The potential for future commercialization of glyphosate-resistant wheat necessitates evaluation of agronomic merits of this technology. Experiments were established to evaluate glyphosate-resistant wheat and weed responses to glyphosate rate, application timing, and tank mixtures. Glyphosate at 1,680 g/ha did not injure wheat. Wheat response to glyphosate applied to one- to three- or three- to five-leaf wheat was not different from that of untreated wheat. Wheat was injured more from glyphosate plus thifensulfuron or glyphosate plus dicamba than from individual herbicides at one of six locations, but grain yield was not affected by glyphosate tank mixtures. Glyphosate application timing did not affect control of wild oat or common lambsquarters 56 d after treatment. Glyphosate when applied to one- to three-leaf wheat provided better control of wild buckwheat than later glyphosate application, whereas glyphosate applied to three- to five-leaf wheat provided the best control of green and yellow foxtail, redroot pigweed, and Canada thistle. Weed control with glyphosate tended to be better than with conventional herbicides, and wheat treated with glyphosate produced approximately 10% more grain than wheat treated with conventional herbicide tank mixes.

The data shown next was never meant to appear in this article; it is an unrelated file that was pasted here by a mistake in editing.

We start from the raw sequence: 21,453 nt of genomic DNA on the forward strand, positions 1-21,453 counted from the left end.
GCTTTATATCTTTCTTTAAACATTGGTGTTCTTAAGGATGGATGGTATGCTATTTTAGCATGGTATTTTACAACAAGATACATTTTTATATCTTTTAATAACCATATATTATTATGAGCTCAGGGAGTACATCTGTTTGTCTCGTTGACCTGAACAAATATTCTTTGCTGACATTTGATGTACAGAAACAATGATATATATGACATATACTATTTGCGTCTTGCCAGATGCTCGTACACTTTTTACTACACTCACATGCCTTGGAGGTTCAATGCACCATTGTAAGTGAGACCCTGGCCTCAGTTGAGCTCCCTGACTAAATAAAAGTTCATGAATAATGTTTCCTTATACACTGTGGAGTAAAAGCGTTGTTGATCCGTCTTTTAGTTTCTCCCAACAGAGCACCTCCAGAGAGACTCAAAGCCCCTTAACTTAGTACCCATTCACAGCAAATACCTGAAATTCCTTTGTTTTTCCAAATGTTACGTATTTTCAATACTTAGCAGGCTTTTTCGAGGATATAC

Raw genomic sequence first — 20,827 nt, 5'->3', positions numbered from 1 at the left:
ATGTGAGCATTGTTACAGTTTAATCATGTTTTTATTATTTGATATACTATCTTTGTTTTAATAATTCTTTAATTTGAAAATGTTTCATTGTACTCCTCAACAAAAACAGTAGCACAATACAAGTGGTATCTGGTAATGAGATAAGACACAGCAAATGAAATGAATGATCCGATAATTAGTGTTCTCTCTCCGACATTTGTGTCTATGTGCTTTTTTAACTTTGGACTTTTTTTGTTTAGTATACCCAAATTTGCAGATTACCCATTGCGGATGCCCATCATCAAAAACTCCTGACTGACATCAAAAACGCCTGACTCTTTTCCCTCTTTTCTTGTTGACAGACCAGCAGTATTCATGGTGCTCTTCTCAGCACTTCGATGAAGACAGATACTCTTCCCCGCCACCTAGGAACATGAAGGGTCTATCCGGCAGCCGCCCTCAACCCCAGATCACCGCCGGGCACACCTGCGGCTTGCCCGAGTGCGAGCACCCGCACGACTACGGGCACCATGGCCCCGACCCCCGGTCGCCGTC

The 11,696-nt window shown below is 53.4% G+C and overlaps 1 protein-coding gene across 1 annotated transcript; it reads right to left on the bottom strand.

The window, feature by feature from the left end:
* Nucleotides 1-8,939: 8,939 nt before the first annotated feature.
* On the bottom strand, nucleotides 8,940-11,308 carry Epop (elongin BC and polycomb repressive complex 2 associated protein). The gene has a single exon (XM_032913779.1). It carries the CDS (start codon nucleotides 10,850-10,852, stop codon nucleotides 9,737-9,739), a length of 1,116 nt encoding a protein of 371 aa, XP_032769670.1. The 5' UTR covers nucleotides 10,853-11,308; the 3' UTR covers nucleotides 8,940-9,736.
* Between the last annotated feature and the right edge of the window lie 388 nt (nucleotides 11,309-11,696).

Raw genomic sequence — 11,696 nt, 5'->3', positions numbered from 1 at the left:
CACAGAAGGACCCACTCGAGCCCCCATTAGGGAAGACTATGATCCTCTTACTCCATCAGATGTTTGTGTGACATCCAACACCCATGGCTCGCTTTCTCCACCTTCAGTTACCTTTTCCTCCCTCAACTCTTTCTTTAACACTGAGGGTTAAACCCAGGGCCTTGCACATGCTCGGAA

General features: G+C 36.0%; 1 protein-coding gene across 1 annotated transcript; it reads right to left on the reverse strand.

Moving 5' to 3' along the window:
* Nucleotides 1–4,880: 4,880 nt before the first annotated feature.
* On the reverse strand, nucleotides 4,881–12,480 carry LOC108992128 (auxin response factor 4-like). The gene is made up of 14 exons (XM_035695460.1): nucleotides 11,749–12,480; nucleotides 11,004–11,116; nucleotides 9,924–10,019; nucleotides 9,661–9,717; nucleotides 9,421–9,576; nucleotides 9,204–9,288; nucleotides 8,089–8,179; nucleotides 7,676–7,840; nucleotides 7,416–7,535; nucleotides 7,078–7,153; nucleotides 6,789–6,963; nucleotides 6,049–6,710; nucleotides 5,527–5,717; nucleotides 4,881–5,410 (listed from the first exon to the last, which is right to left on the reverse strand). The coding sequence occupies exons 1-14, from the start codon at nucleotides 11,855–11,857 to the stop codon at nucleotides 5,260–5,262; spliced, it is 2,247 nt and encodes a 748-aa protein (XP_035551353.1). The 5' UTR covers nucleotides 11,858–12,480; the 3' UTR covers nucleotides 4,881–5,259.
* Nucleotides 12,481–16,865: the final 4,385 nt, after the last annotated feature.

Nomenclature: Dicamba; glyphosate; thifensulfuron; Canada thistle, Cirsium arvense (L.) Scop. #3 CIRAR; green foxtail, Setaria viridis (L.) Beauv. # SETVI; redroot pigweed, Amaranthus retroflexus L. # AMARE; wild buckwheat, Polygonum convolvulus L. # POLCO; yellow foxtail, S. glauca (L.) Beauv. # SETLU; spring wheat, Triticum aestivum L.
Additional index words: Genetically modified organism, GMO, herbicide injury, herbicide-resistant crops, transgenic wheat, wheat yield.
Abbreviations: DAT, days after treatment; GMO, genetically modified organism.